Know ye the willow-tree Whose gray leaves quiver, Whispering gloomily To yon pale river; Lady, at even-tide Wander not near it, They say its branches hide A sad, lost spirit? Once to the willow-tree A maid came fearful, Pale seemed her cheek to be, Her blue eye tearful; Soon as she saw the tree, Her step moved fleeter, No one was there—ah me! No one to meet her! Quick beat her heart to hear The far bell's chime Toll from the chapel-tower The trysting time: But the red sun went down In golden flame, And though she looked round, Yet no one came! Presently came the night, Sadly to greet her,— Moon in her silver light, Stars in their glitter; Then sank the moon away Under the billow, Still wept the maid alone— There by the willow! Through the long darkness, By the stream rolling, Hour after hour went on Tolling and tolling. Long was the darkness, Lonely and stilly; Shrill came the night-wind, Piercing and chilly. Shrill blew the morning breeze, Biting and cold, Bleak peers the gray dawn Over the wold. Bleak over moor and stream Looks the grey dawn, Gray, with dishevelled hair, Still stands the willow there— THE MAID IS GONE! Domine, Domine! Sing we a litany,— Sing for poor maiden-hearts broken and weary; Domine, Domine! Sing we a litany, Wail we and weep we a wild Miserere!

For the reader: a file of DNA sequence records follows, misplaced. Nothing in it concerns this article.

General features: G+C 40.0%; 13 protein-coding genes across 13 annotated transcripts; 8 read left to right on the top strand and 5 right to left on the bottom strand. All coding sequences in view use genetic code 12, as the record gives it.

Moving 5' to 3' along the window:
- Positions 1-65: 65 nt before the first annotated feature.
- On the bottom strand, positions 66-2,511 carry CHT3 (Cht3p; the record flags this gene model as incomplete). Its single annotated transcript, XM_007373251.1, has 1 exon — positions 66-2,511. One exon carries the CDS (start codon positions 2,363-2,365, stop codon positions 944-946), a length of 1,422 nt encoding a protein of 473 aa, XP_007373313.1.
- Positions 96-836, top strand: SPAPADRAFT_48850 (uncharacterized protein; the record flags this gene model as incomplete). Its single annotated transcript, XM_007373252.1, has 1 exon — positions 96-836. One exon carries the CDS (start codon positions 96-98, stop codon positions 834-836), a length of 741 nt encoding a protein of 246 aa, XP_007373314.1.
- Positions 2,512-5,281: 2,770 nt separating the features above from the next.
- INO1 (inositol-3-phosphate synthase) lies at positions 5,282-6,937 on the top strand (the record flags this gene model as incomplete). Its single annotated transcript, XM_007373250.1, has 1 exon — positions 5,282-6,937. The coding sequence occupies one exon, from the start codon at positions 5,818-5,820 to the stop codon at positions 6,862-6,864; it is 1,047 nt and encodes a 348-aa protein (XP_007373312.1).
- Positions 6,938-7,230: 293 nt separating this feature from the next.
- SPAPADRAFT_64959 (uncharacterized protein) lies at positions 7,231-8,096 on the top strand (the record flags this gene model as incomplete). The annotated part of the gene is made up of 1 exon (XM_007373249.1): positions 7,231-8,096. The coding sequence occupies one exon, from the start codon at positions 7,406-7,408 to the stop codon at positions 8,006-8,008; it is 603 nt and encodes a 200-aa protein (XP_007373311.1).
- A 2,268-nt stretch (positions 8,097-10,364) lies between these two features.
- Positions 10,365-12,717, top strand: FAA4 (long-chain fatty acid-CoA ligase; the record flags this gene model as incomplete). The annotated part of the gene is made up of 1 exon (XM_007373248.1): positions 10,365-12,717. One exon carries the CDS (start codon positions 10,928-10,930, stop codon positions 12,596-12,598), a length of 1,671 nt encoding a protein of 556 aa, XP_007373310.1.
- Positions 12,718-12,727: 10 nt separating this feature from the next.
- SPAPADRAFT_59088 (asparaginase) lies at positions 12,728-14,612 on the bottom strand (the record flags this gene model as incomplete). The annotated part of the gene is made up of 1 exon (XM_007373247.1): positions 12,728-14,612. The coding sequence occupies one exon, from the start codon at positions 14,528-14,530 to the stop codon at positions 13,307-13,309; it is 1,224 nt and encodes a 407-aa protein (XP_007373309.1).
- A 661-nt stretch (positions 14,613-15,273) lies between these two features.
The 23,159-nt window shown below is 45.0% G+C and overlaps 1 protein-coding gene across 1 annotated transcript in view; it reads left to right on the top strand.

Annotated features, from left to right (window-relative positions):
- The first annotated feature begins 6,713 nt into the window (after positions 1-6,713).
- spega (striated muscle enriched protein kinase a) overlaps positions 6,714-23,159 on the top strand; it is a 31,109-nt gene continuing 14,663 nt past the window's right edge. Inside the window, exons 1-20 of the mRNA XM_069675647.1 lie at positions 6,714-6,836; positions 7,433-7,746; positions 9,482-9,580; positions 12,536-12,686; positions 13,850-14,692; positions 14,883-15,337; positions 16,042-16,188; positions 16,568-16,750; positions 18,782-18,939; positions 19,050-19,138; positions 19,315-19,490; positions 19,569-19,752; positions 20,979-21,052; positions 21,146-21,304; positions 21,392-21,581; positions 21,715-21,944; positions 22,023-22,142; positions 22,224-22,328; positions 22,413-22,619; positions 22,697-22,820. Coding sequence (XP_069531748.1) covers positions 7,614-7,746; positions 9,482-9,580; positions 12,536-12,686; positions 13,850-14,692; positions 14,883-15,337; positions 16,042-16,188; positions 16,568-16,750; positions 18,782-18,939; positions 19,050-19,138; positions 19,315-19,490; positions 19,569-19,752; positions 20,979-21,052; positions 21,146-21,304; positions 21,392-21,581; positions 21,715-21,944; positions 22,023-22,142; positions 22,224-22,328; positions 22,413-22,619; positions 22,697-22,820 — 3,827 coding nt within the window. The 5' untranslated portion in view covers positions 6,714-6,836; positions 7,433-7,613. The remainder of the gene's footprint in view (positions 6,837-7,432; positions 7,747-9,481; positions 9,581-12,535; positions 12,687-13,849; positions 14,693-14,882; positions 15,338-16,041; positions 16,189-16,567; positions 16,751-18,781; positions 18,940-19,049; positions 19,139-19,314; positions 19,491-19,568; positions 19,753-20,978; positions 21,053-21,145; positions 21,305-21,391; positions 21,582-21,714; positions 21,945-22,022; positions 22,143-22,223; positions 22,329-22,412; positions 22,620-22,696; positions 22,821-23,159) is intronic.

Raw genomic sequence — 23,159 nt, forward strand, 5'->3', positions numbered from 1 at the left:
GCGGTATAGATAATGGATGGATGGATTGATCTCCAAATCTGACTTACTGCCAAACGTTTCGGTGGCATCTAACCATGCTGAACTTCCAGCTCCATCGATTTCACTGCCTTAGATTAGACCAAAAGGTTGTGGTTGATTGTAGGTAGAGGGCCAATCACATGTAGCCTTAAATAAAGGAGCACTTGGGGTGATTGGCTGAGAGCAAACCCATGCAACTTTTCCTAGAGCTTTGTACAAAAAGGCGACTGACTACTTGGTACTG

This poem is in the public domain.
About this Poem
From Ballads and Songs (London: Cassell and Company, 1896).
William Makepeace Thackeray
William Makepeace Thackeray, born July 18, 1811, was an English writer best known for his novels, particularly The History of Henry Esmond, Esq. (The Mershon Company Publishers, 1852) and Vanity Fair (Bradbury and Evans, 1848). While in school, Thackeray began writing poems, which he published in a number of magazines, chiefly Fraser and Punch. He died on December 24, 1863.
Date Published: 2018-07-12
Source URL: https://poets.org/poem/willow-tree